Published on June 29th, 2014 | by octaneblue1
Review: The Legend of Zelda: A Link Between Worlds
Developer(s): Nintendo EAD Group No. 3, Monolith Soft
Platform(s): 3DS, 3DS eShop
Release Date: November 22, 2013
Perfect (or close enough to it)
The Legend of Zelda: A Link to the Past is largely considered one of Nintendo’s greatest achievements. While not a direct sequel to it, The Legend of Zelda: A Link Between Worlds for the 3DS, the newest title in the long-running series, does take place in the same setting as the SNES classic, and draws plenty of inspiration from it as well.
Series producer Eiji Aonuma and his team constantly strive to make each new title in the series fresh and unique. And it’s safe to say that they succeeded in doing so with this game – it’s a must-own title for the 3DS. Read on for the full review of The Legend of Zelda: A Link Between Worlds!
The graphics of A Link Between Worlds are quite nice. If you’ve played A Link to the Past, imagine how that would look with the jump in hardware power from the SNES to the 3DS. And that’s pretty much how A Link Between Worlds looks like graphically. The character models look good, and everything is animated well too. Special mention goes out to the cutscenes, which look awesome, as well as the bosses; several of the bosses in the game are quite big. While its certainly playable without it, A Link Between Worlds makes excellent use of the stereoscopic 3D feature of the 3DS. There are several sections in the game that are enhanced via the use of 3D; if you play with the 3D turned up at least a little bit, it actually helps out with navigating some sections of the game and with certain puzzles too. The soundtrack features several remixes of classic Zelda tunes, most notably ones from A Link to the Past, as well as some brand-new tracks. The soundtracks of Zelda games are constantly impressive, and the soundtrack of this iteration is no different.
The core gameplay of A Link Between Worlds is similar to several previous Zelda games featuring the same top-down perspective. Link will travel throughout the vast land of Hyrule, meeting friendly characters, battling enemies, gaining new equipment, exploring dungeons, and slaying bosses. But the game isn’t a simple retread and adds several new elements to the gameplay, all of which make the adventure more streamlined and fun overall.
The game’s setting is huge – there are several different areas of Hyrule to go through and explore. It would normally take a very long time to get from one point to another in most of the previous games in the series, but this entry thankfully has a warp system that you unlock rather early on in the game that allows you to seamlessly warp to any bird statues you’ve activated. The quick traveling system here is something that’s very welcome, especially since you’ll have to go back and forth between areas at points in the game. The bird statues also serve as the game’s save points, and thankfully they aren’t scattered too far apart, so if you need to save, there’s generally a statue around the corner.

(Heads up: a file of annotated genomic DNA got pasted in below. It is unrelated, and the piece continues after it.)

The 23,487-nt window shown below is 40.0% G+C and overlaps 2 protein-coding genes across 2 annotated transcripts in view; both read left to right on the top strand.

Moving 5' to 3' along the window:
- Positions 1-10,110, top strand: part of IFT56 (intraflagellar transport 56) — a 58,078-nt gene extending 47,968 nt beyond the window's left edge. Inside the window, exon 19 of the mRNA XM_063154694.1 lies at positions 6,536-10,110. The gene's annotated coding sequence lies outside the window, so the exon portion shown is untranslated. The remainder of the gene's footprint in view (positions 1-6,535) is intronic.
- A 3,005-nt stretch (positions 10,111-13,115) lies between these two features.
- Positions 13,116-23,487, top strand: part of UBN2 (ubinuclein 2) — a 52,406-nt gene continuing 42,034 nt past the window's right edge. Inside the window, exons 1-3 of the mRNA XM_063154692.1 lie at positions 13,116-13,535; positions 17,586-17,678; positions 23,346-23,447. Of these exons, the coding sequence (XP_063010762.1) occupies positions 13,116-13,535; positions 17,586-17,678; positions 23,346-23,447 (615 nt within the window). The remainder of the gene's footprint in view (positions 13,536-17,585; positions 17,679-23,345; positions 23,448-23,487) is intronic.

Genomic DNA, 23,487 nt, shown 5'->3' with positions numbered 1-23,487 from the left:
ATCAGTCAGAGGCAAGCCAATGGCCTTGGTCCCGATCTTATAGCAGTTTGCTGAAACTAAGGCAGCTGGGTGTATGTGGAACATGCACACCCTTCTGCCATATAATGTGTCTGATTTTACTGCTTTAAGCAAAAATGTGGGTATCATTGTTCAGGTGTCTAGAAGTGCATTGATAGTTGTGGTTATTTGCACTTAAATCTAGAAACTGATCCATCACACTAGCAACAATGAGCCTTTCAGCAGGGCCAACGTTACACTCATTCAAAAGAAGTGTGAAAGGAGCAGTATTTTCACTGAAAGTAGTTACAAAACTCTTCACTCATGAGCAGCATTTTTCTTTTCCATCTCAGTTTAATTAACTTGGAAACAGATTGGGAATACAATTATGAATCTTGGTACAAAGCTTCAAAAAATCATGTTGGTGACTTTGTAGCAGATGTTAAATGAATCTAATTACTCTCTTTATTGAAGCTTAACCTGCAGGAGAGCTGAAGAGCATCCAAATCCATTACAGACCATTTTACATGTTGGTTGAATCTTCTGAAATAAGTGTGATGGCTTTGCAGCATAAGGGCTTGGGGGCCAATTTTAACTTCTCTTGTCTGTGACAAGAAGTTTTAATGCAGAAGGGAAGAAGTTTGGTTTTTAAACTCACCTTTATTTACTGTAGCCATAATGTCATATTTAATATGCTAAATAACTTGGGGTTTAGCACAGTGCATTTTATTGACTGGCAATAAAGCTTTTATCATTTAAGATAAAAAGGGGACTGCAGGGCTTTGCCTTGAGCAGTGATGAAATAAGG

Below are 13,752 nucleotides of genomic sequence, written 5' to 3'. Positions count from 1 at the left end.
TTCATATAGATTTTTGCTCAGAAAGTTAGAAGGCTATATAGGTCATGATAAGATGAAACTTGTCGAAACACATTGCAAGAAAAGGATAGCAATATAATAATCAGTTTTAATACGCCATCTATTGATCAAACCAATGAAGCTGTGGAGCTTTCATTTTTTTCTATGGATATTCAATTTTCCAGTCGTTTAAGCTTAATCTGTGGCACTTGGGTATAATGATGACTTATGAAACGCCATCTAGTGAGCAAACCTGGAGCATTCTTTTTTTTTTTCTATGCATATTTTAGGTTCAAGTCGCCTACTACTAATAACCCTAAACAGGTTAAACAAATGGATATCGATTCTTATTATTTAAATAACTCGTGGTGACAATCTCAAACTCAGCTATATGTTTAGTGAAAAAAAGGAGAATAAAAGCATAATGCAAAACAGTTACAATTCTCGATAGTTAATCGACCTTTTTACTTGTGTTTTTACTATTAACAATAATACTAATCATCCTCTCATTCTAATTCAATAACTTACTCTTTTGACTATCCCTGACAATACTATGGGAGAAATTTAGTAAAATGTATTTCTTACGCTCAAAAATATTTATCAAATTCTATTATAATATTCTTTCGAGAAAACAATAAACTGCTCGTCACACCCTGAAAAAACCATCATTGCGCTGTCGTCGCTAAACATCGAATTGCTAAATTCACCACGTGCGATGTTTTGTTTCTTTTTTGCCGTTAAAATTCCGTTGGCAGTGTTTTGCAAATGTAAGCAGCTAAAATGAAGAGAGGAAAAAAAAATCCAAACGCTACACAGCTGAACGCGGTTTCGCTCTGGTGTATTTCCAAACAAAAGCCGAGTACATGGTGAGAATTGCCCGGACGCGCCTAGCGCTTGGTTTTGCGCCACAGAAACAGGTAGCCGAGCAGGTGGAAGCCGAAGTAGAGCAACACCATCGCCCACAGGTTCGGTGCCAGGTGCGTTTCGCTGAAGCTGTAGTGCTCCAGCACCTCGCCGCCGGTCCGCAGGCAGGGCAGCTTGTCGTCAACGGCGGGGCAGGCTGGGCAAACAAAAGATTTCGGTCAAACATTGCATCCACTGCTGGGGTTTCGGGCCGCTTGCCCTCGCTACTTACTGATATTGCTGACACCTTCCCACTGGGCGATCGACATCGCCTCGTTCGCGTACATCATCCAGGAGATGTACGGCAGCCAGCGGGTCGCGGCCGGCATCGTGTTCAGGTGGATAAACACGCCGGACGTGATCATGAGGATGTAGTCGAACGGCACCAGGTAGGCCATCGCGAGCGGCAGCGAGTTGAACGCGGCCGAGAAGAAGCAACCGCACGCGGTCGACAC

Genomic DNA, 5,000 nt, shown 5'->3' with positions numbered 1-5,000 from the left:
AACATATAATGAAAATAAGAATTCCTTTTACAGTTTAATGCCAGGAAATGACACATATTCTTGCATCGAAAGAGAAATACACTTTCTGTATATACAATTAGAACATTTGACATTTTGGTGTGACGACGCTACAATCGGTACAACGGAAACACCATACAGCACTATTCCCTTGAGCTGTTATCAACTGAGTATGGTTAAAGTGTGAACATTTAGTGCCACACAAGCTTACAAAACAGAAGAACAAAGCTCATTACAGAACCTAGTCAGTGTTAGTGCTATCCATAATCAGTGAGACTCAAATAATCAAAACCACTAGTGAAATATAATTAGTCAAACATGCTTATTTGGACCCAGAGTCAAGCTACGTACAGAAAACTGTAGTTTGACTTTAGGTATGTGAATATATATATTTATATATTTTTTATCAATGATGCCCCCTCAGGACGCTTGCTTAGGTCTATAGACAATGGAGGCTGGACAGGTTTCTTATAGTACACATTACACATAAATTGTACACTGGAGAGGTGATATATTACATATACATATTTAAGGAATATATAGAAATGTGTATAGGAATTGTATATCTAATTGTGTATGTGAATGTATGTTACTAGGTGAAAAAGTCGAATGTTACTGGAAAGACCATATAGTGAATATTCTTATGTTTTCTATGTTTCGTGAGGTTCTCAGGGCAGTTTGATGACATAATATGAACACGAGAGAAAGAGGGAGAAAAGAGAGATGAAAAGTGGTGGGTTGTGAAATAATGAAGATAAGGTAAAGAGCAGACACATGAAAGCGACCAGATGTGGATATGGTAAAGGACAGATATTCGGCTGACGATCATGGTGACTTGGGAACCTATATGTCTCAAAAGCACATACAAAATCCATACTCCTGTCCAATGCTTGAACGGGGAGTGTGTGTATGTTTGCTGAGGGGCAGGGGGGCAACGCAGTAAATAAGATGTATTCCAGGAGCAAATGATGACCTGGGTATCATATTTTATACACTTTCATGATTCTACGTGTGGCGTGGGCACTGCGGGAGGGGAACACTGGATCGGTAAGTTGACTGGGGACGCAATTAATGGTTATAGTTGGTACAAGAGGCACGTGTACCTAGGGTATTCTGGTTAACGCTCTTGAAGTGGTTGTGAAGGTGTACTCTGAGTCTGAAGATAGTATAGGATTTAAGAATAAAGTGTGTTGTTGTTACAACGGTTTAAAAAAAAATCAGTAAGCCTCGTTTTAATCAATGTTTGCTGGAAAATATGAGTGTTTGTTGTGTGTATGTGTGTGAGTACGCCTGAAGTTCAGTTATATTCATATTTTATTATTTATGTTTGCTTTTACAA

Another noteworthy change to the game is the equipment system. Typically you’d find new equipment mostly in dungeons in previous Zelda games, but in A Link Between Worlds, you can rent and eventually buy equipment from the mysterious masked salesman Ravio. Renting equipment is very cheap, but all rentals will be returned to Ravio if Link is defeated in battle, and they’ll have to be rented again. Buying the equipment is very expensive, but thankfully there are a good amount of chests with high rupee amounts in the game. You can actually get through the game by just renting equipment, so buying them outright is totally optional (although probably not recommended). And what’s also interesting is that these items work using magic. So instead of having to stock up on bombs, arrows, and so on, you can keep using them until your magic runs out, and your magic slowly refills itself or you can collect magic bottles to instantly refill it. These are some outstanding changes to the typical equipment elements found in previous Zelda games. After how well this works out in this game, one can hope that the next title in the series will use the same, or at least a very similar, mechanic.